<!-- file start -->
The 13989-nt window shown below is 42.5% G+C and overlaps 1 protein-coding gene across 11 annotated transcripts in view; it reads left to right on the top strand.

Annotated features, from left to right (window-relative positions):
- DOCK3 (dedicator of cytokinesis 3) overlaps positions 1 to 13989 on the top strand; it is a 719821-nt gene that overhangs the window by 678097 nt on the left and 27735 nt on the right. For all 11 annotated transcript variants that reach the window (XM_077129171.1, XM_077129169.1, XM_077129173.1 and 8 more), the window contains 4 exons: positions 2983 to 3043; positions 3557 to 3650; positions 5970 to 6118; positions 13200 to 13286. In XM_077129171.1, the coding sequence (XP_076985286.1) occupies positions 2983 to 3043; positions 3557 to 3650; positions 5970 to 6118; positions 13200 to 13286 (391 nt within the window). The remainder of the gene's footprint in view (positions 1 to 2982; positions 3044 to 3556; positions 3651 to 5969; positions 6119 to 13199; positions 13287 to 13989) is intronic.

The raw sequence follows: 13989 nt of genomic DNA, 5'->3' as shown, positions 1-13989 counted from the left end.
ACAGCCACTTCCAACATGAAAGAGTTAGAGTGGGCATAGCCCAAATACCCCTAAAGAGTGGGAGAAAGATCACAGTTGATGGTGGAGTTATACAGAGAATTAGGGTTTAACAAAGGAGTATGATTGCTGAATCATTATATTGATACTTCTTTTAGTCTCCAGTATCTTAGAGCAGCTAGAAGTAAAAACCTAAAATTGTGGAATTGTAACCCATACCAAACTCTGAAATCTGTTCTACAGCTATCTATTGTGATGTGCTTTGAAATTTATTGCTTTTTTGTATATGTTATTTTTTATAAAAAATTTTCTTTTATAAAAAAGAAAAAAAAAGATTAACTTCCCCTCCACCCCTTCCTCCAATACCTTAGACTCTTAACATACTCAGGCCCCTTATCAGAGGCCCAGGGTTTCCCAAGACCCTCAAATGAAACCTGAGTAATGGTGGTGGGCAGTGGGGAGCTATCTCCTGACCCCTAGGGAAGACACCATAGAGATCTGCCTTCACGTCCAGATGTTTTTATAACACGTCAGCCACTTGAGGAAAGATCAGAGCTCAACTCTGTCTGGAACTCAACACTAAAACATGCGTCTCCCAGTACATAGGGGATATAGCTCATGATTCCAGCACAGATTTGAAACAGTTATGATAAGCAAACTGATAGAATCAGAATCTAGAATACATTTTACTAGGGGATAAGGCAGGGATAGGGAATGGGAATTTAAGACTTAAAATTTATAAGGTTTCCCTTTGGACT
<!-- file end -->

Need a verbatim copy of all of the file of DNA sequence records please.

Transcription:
The 13989-nt window shown below is 42.5% G+C and overlaps 1 protein-coding gene across 11 annotated transcripts in view; it reads left to right on the top strand.

Annotated features, from left to right (window-relative positions):
- DOCK3 (dedicator of cytokinesis 3) overlaps positions 1 to 13989 on the top strand; it is a 719821-nt gene that overhangs the window by 678097 nt on the left and 27735 nt on the right. For all 11 annotated transcript variants that reach the window (XM_077129171.1, XM_077129169.1, XM_077129173.1 and 8 more), the window contains 4 exons: positions 2983 to 3043; positions 3557 to 3650; positions 5970 to 6118; positions 13200 to 13286. In XM_077129171.1, the coding sequence (XP_076985286.1) occupies positions 2983 to 3043; positions 3557 to 3650; positions 5970 to 6118; positions 13200 to 13286 (391 nt within the window). The remainder of the gene's footprint in view (positions 1 to 2982; positions 3044 to 3556; positions 3651 to 5969; positions 6119 to 13199; positions 13287 to 13989) is intronic.

The raw sequence follows: 13989 nt of genomic DNA, 5'->3' as shown, positions 1-13989 counted from the left end.
ACAGCCACTTCCAACATGAAAGAGTTAGAGTGGGCATAGCCCAAATACCCCTAAAGAGTGGGAGAAAGATCACAGTTGATGGTGGAGTTATACAGAGAATTAGGGTTTAACAAAGGAGTATGATTGCTGAATCATTATATTGATACTTCTTTTAGTCTCCAGTATCTTAGAGCAGCTAGAAGTAAAAACCTAAAATTGTGGAATTGTAACCCATACCAAACTCTGAAATCTGTTCTACAGCTATCTATTGTGATGTGCTTTGAAATTTATTGCTTTTTTGTATATGTTATTTTTTATAAAAAATTTTCTTTTATAAAAAAGAAAAAAAAAGATTAACTTCCCCTCCACCCCTTCCTCCAATACCTTAGACTCTTAACATACTCAGGCCCCTTATCAGAGGCCCAGGGTTTCCCAAGACCCTCAAATGAAACCTGAGTAATGGTGGTGGGCAGTGGGGAGCTATCTCCTGACCCCTAGGGAAGACACCATAGAGATCTGCCTTCACGTCCAGATGTTTTTATAACACGTCAGCCACTTGAGGAAAGATCAGAGCTCAACTCTGTCTGGAACTCAACACTAAAACATGCGTCTCCCAGTACATAGGGGATATAGCTCATGATTCCAGCACAGATTTGAAACAGTTATGATAAGCAAACTGATAGAATCAGAATCTAGAATACATTTTACTAGGGGATAAGGCAGGGATAGGGAATGGGAATTTAAGACTTAAAATTTATAAGGTTTCCCTTTGGACT